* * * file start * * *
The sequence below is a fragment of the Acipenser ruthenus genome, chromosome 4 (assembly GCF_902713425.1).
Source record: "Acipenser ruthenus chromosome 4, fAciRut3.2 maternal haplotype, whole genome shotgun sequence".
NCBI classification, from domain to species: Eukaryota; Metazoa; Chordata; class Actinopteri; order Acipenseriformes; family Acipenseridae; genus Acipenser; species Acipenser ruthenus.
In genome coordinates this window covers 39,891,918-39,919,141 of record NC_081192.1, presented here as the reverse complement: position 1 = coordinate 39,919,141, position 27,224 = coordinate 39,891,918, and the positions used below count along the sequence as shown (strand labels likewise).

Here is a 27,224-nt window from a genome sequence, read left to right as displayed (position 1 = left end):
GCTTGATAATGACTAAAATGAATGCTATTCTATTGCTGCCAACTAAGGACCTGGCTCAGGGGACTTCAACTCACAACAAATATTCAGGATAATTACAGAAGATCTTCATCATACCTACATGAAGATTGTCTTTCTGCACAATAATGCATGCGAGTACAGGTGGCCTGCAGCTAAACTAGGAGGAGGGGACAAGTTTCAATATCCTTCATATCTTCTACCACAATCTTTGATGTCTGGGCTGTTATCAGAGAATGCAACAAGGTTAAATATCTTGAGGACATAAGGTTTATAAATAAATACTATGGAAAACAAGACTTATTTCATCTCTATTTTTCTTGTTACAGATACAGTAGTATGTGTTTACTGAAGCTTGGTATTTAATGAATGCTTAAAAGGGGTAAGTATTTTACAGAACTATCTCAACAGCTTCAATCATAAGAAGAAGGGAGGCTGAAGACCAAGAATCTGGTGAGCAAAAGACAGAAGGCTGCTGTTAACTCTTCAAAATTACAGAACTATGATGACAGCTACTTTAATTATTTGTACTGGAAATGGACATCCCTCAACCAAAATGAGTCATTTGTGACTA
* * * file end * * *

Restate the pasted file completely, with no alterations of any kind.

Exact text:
The sequence below is a fragment of the Acipenser ruthenus genome, chromosome 4 (assembly GCF_902713425.1).
Source record: "Acipenser ruthenus chromosome 4, fAciRut3.2 maternal haplotype, whole genome shotgun sequence".
NCBI classification, from domain to species: Eukaryota; Metazoa; Chordata; class Actinopteri; order Acipenseriformes; family Acipenseridae; genus Acipenser; species Acipenser ruthenus.
In genome coordinates this window covers 39,891,918-39,919,141 of record NC_081192.1, presented here as the reverse complement: position 1 = coordinate 39,919,141, position 27,224 = coordinate 39,891,918, and the positions used below count along the sequence as shown (strand labels likewise).

Here is a 27,224-nt window from a genome sequence, read left to right as displayed (position 1 = left end):
GCTTGATAATGACTAAAATGAATGCTATTCTATTGCTGCCAACTAAGGACCTGGCTCAGGGGACTTCAACTCACAACAAATATTCAGGATAATTACAGAAGATCTTCATCATACCTACATGAAGATTGTCTTTCTGCACAATAATGCATGCGAGTACAGGTGGCCTGCAGCTAAACTAGGAGGAGGGGACAAGTTTCAATATCCTTCATATCTTCTACCACAATCTTTGATGTCTGGGCTGTTATCAGAGAATGCAACAAGGTTAAATATCTTGAGGACATAAGGTTTATAAATAAATACTATGGAAAACAAGACTTATTTCATCTCTATTTTTCTTGTTACAGATACAGTAGTATGTGTTTACTGAAGCTTGGTATTTAATGAATGCTTAAAAGGGGTAAGTATTTTACAGAACTATCTCAACAGCTTCAATCATAAGAAGAAGGGAGGCTGAAGACCAAGAATCTGGTGAGCAAAAGACAGAAGGCTGCTGTTAACTCTTCAAAATTACAGAACTATGATGACAGCTACTTTAATTATTTGTACTGGAAATGGACATCCCTCAACCAAAATGAGTCATTTGTGACTA